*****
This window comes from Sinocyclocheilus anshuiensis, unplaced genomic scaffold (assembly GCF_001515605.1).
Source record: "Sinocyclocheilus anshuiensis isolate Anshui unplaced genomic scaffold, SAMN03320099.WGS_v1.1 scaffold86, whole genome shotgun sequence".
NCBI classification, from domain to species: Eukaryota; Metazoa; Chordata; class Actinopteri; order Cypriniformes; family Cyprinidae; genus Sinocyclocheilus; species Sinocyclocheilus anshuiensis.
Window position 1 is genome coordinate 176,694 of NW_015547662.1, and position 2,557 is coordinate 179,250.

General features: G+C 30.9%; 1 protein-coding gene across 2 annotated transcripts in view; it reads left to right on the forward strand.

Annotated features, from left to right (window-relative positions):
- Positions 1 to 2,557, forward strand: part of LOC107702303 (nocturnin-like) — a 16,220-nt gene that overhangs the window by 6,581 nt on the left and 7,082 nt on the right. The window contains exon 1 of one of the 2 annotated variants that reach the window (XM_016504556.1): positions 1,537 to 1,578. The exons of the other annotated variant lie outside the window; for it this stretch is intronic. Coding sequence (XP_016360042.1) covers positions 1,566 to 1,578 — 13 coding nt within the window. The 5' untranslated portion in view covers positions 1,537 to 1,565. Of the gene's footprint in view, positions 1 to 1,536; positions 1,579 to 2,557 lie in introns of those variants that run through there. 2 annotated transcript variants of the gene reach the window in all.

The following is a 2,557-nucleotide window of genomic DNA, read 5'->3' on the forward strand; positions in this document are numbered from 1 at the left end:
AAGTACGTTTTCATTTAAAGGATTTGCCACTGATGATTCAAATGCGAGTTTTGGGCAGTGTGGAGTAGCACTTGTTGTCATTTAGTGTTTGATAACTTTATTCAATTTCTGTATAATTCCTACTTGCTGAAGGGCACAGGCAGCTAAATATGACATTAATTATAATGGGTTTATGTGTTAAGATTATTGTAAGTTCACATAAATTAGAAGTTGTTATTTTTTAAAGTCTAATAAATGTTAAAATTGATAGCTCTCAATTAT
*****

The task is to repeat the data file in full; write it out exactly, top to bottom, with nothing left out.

This window comes from Sinocyclocheilus anshuiensis, unplaced genomic scaffold (assembly GCF_001515605.1).
Source record: "Sinocyclocheilus anshuiensis isolate Anshui unplaced genomic scaffold, SAMN03320099.WGS_v1.1 scaffold86, whole genome shotgun sequence".
NCBI classification, from domain to species: Eukaryota; Metazoa; Chordata; class Actinopteri; order Cypriniformes; family Cyprinidae; genus Sinocyclocheilus; species Sinocyclocheilus anshuiensis.
Window position 1 is genome coordinate 176,694 of NW_015547662.1, and position 2,557 is coordinate 179,250.

General features: G+C 30.9%; 1 protein-coding gene across 2 annotated transcripts in view; it reads left to right on the forward strand.

Annotated features, from left to right (window-relative positions):
- Positions 1 to 2,557, forward strand: part of LOC107702303 (nocturnin-like) — a 16,220-nt gene that overhangs the window by 6,581 nt on the left and 7,082 nt on the right. The window contains exon 1 of one of the 2 annotated variants that reach the window (XM_016504556.1): positions 1,537 to 1,578. The exons of the other annotated variant lie outside the window; for it this stretch is intronic. Coding sequence (XP_016360042.1) covers positions 1,566 to 1,578 — 13 coding nt within the window. The 5' untranslated portion in view covers positions 1,537 to 1,565. Of the gene's footprint in view, positions 1 to 1,536; positions 1,579 to 2,557 lie in introns of those variants that run through there. 2 annotated transcript variants of the gene reach the window in all.

The following is a 2,557-nucleotide window of genomic DNA, read 5'->3' on the forward strand; positions in this document are numbered from 1 at the left end:
AAGTACGTTTTCATTTAAAGGATTTGCCACTGATGATTCAAATGCGAGTTTTGGGCAGTGTGGAGTAGCACTTGTTGTCATTTAGTGTTTGATAACTTTATTCAATTTCTGTATAATTCCTACTTGCTGAAGGGCACAGGCAGCTAAATATGACATTAATTATAATGGGTTTATGTGTTAAGATTATTGTAAGTTCACATAAATTAGAAGTTGTTATTTTTTAAAGTCTAATAAATGTTAAAATTGATAGCTCTCAATTAT